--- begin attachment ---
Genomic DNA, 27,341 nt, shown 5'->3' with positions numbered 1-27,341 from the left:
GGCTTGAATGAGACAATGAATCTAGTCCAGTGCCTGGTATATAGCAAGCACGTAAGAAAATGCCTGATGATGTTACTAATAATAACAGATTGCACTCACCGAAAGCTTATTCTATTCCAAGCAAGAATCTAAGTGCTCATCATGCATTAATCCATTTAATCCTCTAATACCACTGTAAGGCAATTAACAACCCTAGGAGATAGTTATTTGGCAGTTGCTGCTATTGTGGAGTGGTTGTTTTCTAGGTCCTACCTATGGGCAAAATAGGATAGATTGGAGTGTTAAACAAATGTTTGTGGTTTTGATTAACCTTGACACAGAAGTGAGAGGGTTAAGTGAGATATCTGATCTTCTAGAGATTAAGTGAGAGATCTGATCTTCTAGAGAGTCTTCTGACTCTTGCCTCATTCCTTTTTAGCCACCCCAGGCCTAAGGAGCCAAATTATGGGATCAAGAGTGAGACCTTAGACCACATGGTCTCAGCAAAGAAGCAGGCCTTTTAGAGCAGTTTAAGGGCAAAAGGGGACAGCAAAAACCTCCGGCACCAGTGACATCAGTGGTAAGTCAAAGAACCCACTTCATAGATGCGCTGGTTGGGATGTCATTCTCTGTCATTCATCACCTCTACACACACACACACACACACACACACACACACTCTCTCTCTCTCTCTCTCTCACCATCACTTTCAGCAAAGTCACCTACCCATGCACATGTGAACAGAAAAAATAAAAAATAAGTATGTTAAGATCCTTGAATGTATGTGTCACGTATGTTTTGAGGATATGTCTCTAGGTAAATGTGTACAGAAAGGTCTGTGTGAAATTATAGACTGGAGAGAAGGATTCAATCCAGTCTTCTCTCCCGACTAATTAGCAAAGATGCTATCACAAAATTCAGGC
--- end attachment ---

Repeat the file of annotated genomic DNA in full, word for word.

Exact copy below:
Genomic DNA, 27,341 nt, shown 5'->3' with positions numbered 1-27,341 from the left:
GGCTTGAATGAGACAATGAATCTAGTCCAGTGCCTGGTATATAGCAAGCACGTAAGAAAATGCCTGATGATGTTACTAATAATAACAGATTGCACTCACCGAAAGCTTATTCTATTCCAAGCAAGAATCTAAGTGCTCATCATGCATTAATCCATTTAATCCTCTAATACCACTGTAAGGCAATTAACAACCCTAGGAGATAGTTATTTGGCAGTTGCTGCTATTGTGGAGTGGTTGTTTTCTAGGTCCTACCTATGGGCAAAATAGGATAGATTGGAGTGTTAAACAAATGTTTGTGGTTTTGATTAACCTTGACACAGAAGTGAGAGGGTTAAGTGAGATATCTGATCTTCTAGAGATTAAGTGAGAGATCTGATCTTCTAGAGAGTCTTCTGACTCTTGCCTCATTCCTTTTTAGCCACCCCAGGCCTAAGGAGCCAAATTATGGGATCAAGAGTGAGACCTTAGACCACATGGTCTCAGCAAAGAAGCAGGCCTTTTAGAGCAGTTTAAGGGCAAAAGGGGACAGCAAAAACCTCCGGCACCAGTGACATCAGTGGTAAGTCAAAGAACCCACTTCATAGATGCGCTGGTTGGGATGTCATTCTCTGTCATTCATCACCTCTACACACACACACACACACACACACACACACACTCTCTCTCTCTCTCTCTCTCACCATCACTTTCAGCAAAGTCACCTACCCATGCACATGTGAACAGAAAAAATAAAAAATAAGTATGTTAAGATCCTTGAATGTATGTGTCACGTATGTTTTGAGGATATGTCTCTAGGTAAATGTGTACAGAAAGGTCTGTGTGAAATTATAGACTGGAGAGAAGGATTCAATCCAGTCTTCTCTCCCGACTAATTAGCAAAGATGCTATCACAAAATTCAGGC